d.

Hugues
01 May 2014, 2234
Yeah, I guess that raises a good point - I was taking that reading off of the Spyglass that came with the motor and controller. I presumed that to be an internal temp that it was reporting.

Noah, thanks for the compound reference. I knew I needed some, appreciate the specific recommendation.

d.

i'm not so sure anymore what the spyglass temp is showing, internal controller or internal motor ? I did not find it in the specs

frodus
01 May 2014, 2340
I'd Ask the person who programmed your controller what value they're posting to the spyglass.... I think you said you had it programmed by arc, right? Sure he'd know.

The stock HPEVS firmware shows both IIRC.

podolefsky
02 May 2014, 0555
The older HPEVS firmware doesn't show controller temp, at least not by default. If it says "MTemp" that is motor temperature. The newer versions (5.00 and above I think) can display controller temp. It will read "CTemp". I'm not sure if it shows CTemp by default, or if you have to turn it on.

Instructions are here, go to programming instructions > on road vehicle. Then find your firmware version.

http://hpevs.com/wire-schema-trouble%202.htm

ARC EV Racing
02 May 2014, 1133
I'd Ask the person who programmed your controller what value they're posting to the spyglass.... I think you said you had it programmed by arc, right? Sure he'd know.

The stock HPEVS firmware shows both IIRC.

I'll have a look later but I'm pretty sure it shows motor temp. Hugues if you want controller temp too we can just put it in with the next throttle code mod, it's very easy.

Sent from my AZ210A using Tapatalk

ARC EV Racing
02 May 2014, 1139
Regarding 1238 controller cooling, we make a cooler plate which we developed for our race bike. Before we got it working internal temp was getting towards 60c, afterwords it was more like 30c (ambient +10) depending on the circuit. I thought that controller was hard coded to cut back around 65? Cant remember now but the specs are right at the end of the manual.

Sent from my AZ210A using Tapatalk

podolefsky
02 May 2014, 1156
Linear cutback starts at 85C, shuts down at 95C.

Hugues
02 May 2014, 1218
Thanks Matt. If I had a x'mas wish list, I'd go for a nice CAN port with both temperatures, motor amps, rpm, and all the goodies I could log with Torque. Maybe next winter when you are less busy LOL.

Is it battery amps or motor amps that make the controller temperature go up ?

Athlon
02 May 2014, 1233
Motor Amps is heating both the controller and the motor.

Battery amps just heat the controller partially.

changing the gear ratio lowered the motor amps and you see it how much this changed the situation.

podolefsky
02 May 2014, 1448
I understand why changing the gear ratio would help with motor heating. I'm not so sure about controller. Could be, but are you sure that with the same power the controller will run cooler? I asked HPEVS the same question and they said no.

ARC EV Racing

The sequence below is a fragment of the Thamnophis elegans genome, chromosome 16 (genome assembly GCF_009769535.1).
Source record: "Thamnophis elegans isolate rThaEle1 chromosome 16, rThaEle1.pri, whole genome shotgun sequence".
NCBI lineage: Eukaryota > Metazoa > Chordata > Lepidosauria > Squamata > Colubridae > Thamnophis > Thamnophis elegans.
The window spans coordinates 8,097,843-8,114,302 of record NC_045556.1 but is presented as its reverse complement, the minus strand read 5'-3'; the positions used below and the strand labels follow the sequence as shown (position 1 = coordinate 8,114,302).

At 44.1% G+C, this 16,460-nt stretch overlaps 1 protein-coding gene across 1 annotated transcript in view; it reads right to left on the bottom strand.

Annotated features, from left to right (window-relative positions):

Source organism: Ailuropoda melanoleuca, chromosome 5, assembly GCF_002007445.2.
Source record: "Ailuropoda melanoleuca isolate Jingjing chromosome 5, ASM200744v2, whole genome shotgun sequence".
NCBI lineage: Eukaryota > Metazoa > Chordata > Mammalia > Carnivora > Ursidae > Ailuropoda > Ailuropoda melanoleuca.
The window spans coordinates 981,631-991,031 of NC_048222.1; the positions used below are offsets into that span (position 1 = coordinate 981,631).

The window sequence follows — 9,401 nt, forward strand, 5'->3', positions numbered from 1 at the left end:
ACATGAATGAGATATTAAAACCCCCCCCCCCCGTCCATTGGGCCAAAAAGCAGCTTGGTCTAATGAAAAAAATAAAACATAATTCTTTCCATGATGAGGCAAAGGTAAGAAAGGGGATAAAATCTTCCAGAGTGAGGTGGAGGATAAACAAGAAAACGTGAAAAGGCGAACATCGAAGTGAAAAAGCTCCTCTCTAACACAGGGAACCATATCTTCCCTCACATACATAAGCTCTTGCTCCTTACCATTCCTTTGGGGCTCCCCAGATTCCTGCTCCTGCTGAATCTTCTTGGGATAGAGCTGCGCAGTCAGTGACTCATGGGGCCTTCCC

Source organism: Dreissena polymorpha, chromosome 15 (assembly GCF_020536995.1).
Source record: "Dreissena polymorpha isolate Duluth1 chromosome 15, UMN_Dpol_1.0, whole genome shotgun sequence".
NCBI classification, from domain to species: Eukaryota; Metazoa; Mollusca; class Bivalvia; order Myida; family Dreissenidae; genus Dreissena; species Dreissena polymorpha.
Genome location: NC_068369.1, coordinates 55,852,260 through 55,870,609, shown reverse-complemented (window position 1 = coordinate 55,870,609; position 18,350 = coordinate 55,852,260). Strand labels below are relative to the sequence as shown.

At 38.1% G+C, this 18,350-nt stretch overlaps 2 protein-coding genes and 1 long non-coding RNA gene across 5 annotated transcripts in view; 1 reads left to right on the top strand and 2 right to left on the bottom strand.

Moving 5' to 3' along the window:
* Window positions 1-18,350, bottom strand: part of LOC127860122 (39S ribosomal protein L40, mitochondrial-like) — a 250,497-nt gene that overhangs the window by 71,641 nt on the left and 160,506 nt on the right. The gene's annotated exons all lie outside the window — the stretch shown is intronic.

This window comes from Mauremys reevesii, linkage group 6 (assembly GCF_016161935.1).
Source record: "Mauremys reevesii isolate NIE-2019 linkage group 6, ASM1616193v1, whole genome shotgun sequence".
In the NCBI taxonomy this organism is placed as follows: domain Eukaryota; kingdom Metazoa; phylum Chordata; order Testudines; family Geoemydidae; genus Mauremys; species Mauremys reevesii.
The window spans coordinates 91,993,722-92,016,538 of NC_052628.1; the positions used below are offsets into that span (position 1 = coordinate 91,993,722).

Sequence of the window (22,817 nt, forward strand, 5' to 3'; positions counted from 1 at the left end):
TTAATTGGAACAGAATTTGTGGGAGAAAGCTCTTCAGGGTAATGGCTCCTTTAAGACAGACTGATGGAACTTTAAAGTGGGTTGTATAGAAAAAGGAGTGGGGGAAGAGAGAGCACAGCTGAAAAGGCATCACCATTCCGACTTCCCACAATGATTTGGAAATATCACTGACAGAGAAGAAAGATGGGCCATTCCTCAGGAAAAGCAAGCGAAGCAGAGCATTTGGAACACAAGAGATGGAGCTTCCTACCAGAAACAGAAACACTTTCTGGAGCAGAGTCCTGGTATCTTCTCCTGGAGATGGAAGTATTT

02 May 2014, 1511
Thanks Matt. If I had a x'mas wish list, I'd go for a nice CAN port with both temperatures, motor amps, rpm, and all the goodies I could log with Torque. Maybe next winter when you are less busy LOL.

Hugues I checked and the spyglass output cycles though RPM (motor RPM), V (keyswitch voltage), Ah (amp-hours used) and BDI (battery state of charge as a %). It's in the release notes but I checked the code and it agrees; no temps are sent to the spyglass. We have CAN data output on our TT race bike so that should be properly developed by the end of the season but at the moment I don't plan to work on OBDII message output. It's actually going to send telemetry back to our servers over a cellular link.

I don't want to hijack this thread but drop me an email if you like.

ARC EV Racing
02 May 2014, 1516
I understand why changing the gear ratio would help with motor heating. I'm not so sure about controller. Could be, but are you sure that with the same power the controller will run cooler? I asked HPEVS the same question and they said no.

I agree, I can't see how the gear ratio would make a difference to controller heating if it's delivering the same power. Unless using more revs = more volts and less current, hence less I^2R loss?

Athlon
02 May 2014, 1550
heating in the controller is proportional to the current flowing across the mosfet (or IGBT).

Even when turned on mosfet resistance is not null , typical mosfet have a votage dopout of about 0,7 volt so heating in Watt is current times 0,7.

Inside the controller I2R losses are high because mofet pins are very thin and R goes up.

When you are not at 100% duty ( the controller is trading voltage for amps) you also add switching loss , when the mosfet is switching and for a very short time is not in the full on or full off states but is working as a resistor heating up very quikly.

Also for the same MECHANICAL power if you are not in the best RPM range motor efficiency is less so you have to use more ELECTRICAL power.

once you go above the rated speed of the motor the controller start to work in the field weakening region increasing the current again to remove some magnetization from the rotor to increase RPM.

the best ratio is the one that allows RPM to be closest to the base speed of the motor but without going in the field weakening region , any other ratio for the same mechanical power will be les efficient so controller will heat up more.